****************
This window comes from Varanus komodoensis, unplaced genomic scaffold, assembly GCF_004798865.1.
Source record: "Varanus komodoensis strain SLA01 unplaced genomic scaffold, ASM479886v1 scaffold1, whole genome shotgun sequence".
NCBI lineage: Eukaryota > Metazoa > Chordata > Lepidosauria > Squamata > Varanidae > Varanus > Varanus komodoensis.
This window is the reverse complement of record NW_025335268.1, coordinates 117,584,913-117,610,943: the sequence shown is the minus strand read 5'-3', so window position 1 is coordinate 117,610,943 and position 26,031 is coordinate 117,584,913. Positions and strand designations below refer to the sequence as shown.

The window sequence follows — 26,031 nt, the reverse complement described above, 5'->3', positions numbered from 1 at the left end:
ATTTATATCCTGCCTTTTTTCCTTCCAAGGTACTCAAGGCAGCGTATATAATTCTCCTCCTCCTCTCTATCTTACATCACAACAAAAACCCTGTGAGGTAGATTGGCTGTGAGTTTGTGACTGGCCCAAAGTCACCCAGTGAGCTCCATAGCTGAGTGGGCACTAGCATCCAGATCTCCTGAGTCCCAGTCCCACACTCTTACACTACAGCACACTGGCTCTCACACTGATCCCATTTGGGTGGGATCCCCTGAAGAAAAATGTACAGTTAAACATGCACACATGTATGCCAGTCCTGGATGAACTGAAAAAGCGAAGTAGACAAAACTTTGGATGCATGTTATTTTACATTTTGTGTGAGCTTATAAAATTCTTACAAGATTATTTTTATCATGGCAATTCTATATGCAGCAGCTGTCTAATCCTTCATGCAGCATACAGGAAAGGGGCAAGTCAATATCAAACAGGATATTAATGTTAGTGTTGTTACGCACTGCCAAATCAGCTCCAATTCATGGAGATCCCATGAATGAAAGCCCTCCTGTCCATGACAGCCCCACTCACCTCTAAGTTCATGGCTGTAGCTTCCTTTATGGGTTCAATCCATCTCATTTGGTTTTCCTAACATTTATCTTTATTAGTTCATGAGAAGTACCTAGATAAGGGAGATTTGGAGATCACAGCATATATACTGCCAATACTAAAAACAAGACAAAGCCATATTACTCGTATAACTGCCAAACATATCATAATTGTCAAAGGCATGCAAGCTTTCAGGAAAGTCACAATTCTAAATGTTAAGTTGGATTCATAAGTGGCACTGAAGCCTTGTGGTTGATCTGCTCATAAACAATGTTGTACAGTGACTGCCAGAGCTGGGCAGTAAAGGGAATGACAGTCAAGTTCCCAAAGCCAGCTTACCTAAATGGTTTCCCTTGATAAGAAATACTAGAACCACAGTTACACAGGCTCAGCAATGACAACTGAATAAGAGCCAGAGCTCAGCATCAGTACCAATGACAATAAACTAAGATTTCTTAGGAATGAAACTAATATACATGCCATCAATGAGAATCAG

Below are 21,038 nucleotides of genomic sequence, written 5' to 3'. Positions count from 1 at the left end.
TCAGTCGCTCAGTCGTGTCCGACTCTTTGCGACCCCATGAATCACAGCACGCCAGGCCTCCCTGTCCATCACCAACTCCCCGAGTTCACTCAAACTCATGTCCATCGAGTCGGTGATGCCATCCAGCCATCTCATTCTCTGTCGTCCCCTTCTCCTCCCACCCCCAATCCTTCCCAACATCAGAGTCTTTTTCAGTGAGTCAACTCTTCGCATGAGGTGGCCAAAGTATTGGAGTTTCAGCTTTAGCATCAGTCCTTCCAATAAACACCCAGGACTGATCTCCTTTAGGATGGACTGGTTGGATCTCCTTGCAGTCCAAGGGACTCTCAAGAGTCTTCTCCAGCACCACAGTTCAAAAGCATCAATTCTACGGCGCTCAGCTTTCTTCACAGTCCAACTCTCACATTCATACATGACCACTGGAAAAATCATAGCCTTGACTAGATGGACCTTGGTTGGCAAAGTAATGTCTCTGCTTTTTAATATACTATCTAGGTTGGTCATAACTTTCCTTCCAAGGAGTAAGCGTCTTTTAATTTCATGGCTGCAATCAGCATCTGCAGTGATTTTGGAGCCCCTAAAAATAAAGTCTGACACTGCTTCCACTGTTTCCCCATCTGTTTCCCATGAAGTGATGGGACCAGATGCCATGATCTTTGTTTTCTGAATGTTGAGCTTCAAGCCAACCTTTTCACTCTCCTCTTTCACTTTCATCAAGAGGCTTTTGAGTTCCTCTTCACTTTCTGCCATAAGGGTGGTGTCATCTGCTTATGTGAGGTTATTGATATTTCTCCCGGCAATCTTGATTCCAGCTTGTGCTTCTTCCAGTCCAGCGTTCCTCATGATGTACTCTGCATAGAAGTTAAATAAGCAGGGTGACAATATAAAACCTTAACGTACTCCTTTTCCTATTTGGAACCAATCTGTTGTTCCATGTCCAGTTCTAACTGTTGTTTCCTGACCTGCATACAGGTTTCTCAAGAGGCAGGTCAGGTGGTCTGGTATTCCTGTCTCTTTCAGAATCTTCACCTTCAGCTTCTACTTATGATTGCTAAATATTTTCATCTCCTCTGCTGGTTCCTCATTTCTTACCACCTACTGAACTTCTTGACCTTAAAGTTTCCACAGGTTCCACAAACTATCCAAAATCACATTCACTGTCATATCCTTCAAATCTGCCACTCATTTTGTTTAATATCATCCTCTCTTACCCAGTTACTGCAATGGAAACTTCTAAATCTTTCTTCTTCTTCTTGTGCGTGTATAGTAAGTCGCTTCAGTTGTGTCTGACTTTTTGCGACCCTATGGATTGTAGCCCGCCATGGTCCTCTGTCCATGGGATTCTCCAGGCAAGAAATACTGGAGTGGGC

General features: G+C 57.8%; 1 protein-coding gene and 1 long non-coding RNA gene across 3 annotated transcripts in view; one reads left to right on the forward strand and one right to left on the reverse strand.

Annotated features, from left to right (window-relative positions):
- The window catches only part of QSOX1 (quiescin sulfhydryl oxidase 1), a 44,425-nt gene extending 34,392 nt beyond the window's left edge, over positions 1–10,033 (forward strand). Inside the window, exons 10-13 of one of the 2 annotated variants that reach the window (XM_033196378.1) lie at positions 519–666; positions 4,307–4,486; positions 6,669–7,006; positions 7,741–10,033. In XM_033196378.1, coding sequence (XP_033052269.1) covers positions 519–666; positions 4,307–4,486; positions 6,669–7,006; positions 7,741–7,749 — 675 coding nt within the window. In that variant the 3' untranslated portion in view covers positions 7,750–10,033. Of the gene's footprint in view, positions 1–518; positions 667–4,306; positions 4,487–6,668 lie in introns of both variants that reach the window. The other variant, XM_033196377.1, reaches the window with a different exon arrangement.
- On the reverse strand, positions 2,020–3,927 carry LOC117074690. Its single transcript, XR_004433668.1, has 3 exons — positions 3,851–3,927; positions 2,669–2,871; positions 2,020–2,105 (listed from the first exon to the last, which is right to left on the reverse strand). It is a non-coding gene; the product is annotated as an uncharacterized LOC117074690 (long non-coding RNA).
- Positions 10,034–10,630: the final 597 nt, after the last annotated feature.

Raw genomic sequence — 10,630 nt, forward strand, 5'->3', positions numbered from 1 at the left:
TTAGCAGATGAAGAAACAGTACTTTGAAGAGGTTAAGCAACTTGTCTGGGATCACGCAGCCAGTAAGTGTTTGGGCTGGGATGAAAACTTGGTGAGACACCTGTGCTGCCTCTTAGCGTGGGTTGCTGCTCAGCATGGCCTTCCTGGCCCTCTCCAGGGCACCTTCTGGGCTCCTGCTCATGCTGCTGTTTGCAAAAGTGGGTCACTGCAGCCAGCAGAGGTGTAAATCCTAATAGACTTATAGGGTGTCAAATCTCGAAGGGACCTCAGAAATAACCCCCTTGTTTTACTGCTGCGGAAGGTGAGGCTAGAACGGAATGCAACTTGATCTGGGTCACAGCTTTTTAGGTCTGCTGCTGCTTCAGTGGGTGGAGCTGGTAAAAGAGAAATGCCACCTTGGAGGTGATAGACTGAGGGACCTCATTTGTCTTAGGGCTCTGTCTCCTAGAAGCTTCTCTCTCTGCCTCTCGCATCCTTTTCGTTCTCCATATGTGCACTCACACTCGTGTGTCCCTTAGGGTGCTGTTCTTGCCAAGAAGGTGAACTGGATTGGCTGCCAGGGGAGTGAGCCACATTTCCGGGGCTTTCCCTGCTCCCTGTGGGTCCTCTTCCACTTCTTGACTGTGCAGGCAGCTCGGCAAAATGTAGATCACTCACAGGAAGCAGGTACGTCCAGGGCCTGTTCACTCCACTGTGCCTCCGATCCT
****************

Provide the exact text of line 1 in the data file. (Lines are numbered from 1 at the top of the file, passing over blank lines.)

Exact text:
This window comes from Varanus komodoensis, unplaced genomic scaffold, assembly GCF_004798865.1.